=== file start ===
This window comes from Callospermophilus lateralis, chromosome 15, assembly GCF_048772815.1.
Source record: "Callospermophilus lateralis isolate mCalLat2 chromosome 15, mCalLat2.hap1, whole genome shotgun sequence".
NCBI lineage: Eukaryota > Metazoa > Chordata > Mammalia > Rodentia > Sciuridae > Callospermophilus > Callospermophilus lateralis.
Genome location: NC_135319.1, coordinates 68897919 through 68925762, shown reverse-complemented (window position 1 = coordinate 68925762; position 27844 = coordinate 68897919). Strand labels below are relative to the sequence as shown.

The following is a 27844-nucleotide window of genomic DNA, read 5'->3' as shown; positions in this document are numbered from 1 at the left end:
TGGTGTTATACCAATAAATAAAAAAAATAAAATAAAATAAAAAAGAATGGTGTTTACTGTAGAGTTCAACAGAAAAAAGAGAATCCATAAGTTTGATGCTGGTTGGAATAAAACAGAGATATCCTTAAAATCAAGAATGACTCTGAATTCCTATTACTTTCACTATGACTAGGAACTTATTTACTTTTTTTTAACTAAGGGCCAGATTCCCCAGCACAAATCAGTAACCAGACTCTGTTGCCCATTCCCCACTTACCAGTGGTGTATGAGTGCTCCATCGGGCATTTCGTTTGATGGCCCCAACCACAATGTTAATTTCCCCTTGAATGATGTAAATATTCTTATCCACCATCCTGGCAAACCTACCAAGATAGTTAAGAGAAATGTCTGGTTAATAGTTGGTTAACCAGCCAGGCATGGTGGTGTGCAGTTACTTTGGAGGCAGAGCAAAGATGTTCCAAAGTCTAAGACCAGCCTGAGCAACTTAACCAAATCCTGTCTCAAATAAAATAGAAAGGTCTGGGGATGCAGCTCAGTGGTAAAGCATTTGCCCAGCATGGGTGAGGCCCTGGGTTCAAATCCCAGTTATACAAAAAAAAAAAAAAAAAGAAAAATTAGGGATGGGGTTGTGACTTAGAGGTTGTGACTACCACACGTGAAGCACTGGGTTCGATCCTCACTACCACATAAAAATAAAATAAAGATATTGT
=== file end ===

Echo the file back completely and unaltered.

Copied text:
This window comes from Callospermophilus lateralis, chromosome 15, assembly GCF_048772815.1.
Source record: "Callospermophilus lateralis isolate mCalLat2 chromosome 15, mCalLat2.hap1, whole genome shotgun sequence".
NCBI lineage: Eukaryota > Metazoa > Chordata > Mammalia > Rodentia > Sciuridae > Callospermophilus > Callospermophilus lateralis.
Genome location: NC_135319.1, coordinates 68897919 through 68925762, shown reverse-complemented (window position 1 = coordinate 68925762; position 27844 = coordinate 68897919). Strand labels below are relative to the sequence as shown.

The following is a 27844-nucleotide window of genomic DNA, read 5'->3' as shown; positions in this document are numbered from 1 at the left end:
TGGTGTTATACCAATAAATAAAAAAAATAAAATAAAATAAAAAAGAATGGTGTTTACTGTAGAGTTCAACAGAAAAAAGAGAATCCATAAGTTTGATGCTGGTTGGAATAAAACAGAGATATCCTTAAAATCAAGAATGACTCTGAATTCCTATTACTTTCACTATGACTAGGAACTTATTTACTTTTTTTTAACTAAGGGCCAGATTCCCCAGCACAAATCAGTAACCAGACTCTGTTGCCCATTCCCCACTTACCAGTGGTGTATGAGTGCTCCATCGGGCATTTCGTTTGATGGCCCCAACCACAATGTTAATTTCCCCTTGAATGATGTAAATATTCTTATCCACCATCCTGGCAAACCTACCAAGATAGTTAAGAGAAATGTCTGGTTAATAGTTGGTTAACCAGCCAGGCATGGTGGTGTGCAGTTACTTTGGAGGCAGAGCAAAGATGTTCCAAAGTCTAAGACCAGCCTGAGCAACTTAACCAAATCCTGTCTCAAATAAAATAGAAAGGTCTGGGGATGCAGCTCAGTGGTAAAGCATTTGCCCAGCATGGGTGAGGCCCTGGGTTCAAATCCCAGTTATACAAAAAAAAAAAAAAAAAGAAAAATTAGGGATGGGGTTGTGACTTAGAGGTTGTGACTACCACACGTGAAGCACTGGGTTCGATCCTCACTACCACATAAAAATAAAATAAAGATATTGT